37% of Orgs Said They Were the Victim of Ransomware In 2021
So, what types of things are companies doing to protect their files and sensitive data from becoming encrypted and having to pay a ransom to the hacker to receive the decryption key? Here’s a look at some of the simple, yet highly effective strategies that business owners have put into place – and that you can try using, too!
Develop and Implement Training and Awareness Program
Developing and implementing programs that are designed to bring awareness to and train end users is an absolute must. Since end users are the most common targets of ransomware attacks, making sure that employees are aware of the threats of these malicious attacks, how these attacks are delivered, and how to identify them, is an absolute must. After all, you can’t very well protect your business if your employees aren’t aware of the dangers.
Enable Powerful Spam Filters
In order to block out phishing emails (attempts that are made by malicious entities in order to obtain sensitive information via email) from making their way to employees and authenticate emails that are coming into inboxes, implement technologies like Domain Message Authentication Reporting and Conformance (DMARC), Sender Policy Framework (SPF), and DomainKeys Identified Mail (DKIM). These technologies are great, as they are highly effective at preventing email spoofing.
Be Diligent with Emails
Make sure that you – and that all of your employees – take care to scan all messages that come into inboxes. It’s also important to check outgoing emails to see if you spot any threats that may have been attached completely unbeknownst to you. Filter executable files that are utilized to perform various functions on computers so that they won’t be able to reach employees.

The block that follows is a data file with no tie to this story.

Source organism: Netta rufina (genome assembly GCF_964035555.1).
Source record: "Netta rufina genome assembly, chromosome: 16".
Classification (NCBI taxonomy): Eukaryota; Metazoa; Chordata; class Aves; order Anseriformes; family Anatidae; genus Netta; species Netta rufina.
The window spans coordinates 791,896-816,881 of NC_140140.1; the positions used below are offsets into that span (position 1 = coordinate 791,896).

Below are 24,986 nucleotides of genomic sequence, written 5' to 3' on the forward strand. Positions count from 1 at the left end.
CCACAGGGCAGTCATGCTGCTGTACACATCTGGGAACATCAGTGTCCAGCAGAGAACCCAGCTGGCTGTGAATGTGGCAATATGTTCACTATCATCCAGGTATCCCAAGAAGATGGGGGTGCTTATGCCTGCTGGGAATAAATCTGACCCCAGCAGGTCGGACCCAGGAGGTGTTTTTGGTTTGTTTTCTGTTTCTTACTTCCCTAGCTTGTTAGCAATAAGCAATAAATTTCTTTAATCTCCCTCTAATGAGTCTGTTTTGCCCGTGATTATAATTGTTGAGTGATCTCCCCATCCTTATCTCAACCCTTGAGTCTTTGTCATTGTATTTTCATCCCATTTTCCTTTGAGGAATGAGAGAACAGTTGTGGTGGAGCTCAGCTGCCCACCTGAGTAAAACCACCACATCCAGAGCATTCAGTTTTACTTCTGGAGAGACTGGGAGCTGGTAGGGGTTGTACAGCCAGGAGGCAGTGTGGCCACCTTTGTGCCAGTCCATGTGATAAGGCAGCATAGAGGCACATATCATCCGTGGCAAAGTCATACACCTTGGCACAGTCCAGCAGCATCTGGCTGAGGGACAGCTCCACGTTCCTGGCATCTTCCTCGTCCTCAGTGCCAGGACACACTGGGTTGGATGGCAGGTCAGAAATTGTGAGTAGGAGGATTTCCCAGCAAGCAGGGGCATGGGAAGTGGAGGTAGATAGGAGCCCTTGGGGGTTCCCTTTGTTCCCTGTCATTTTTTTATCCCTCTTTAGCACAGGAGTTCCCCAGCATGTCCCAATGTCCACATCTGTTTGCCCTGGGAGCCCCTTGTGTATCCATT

Create Firewalls (and put them in place)
Take the time to configure firewalls that will block any access to IP addresses that are known to have malicious intent. This simple tip can be a real lifesaver.
Scan for Viruses and Malware Regularly
Be sure to set up anti-virus and anti-malware programs. Set these programs up so that they execute scans on devices in programs (email, etc.) on a regular basis – and that they check your programs on a regular basis.
Manage Privileged Account Use
It’s also a good idea to manage privileged account that is based on the least privilege. For example, you should not assign any administrative access to any employee, unless doing so is absolutely essential. If it is necessary, employees who are assigned administrator accounts must be instructed to use them only when doing so is absolutely vital.
Configure Access Controls
This includes directory, file, and network share permissions, and the configuration should (again) be done with the least privileged in mind. For example, if it’s only necessary for an employee to access and read certain files, he or she should not be granted write access to the files, shares, or directories.